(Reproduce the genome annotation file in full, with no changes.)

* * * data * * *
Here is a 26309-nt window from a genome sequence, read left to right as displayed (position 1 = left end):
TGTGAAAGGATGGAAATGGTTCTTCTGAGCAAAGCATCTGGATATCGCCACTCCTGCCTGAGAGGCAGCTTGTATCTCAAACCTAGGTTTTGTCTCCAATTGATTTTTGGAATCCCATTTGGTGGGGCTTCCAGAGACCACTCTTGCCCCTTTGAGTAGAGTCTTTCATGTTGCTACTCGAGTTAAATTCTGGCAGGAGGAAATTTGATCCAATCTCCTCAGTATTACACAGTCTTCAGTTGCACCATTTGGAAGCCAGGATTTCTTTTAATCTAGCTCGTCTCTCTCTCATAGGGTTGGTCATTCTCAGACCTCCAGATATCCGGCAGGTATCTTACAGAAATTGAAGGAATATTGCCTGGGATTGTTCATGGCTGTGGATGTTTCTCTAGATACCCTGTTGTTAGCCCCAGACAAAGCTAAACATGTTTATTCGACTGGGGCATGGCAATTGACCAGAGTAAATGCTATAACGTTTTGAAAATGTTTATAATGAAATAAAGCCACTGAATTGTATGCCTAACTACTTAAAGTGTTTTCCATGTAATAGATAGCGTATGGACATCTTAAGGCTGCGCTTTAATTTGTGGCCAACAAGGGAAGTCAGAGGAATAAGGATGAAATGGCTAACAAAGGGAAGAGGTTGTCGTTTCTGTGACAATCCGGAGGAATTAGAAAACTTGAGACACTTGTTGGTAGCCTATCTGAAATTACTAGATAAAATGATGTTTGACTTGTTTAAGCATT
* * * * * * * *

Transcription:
Here is a 26309-nt window from a genome sequence, read left to right as displayed (position 1 = left end):
TGTGAAAGGATGGAAATGGTTCTTCTGAGCAAAGCATCTGGATATCGCCACTCCTGCCTGAGAGGCAGCTTGTATCTCAAACCTAGGTTTTGTCTCCAATTGATTTTTGGAATCCCATTTGGTGGGGCTTCCAGAGACCACTCTTGCCCCTTTGAGTAGAGTCTTTCATGTTGCTACTCGAGTTAAATTCTGGCAGGAGGAAATTTGATCCAATCTCCTCAGTATTACACAGTCTTCAGTTGCACCATTTGGAAGCCAGGATTTCTTTTAATCTAGCTCGTCTCTCTCTCATAGGGTTGGTCATTCTCAGACCTCCAGATATCCGGCAGGTATCTTACAGAAATTGAAGGAATATTGCCTGGGATTGTTCATGGCTGTGGATGTTTCTCTAGATACCCTGTTGTTAGCCCCAGACAAAGCTAAACATGTTTATTCGACTGGGGCATGGCAATTGACCAGAGTAAATGCTATAACGTTTTGAAAATGTTTATAATGAAATAAAGCCACTGAATTGTATGCCTAACTACTTAAAGTGTTTTCCATGTAATAGATAGCGTATGGACATCTTAAGGCTGCGCTTTAATTTGTGGCCAACAAGGGAAGTCAGAGGAATAAGGATGAAATGGCTAACAAAGGGAAGAGGTTGTCGTTTCTGTGACAATCCGGAGGAATTAGAAAACTTGAGACACTTGTTGGTAGCCTATCTGAAATTACTAGATAAAATGATGTTTGACTTGTTTAAGCATT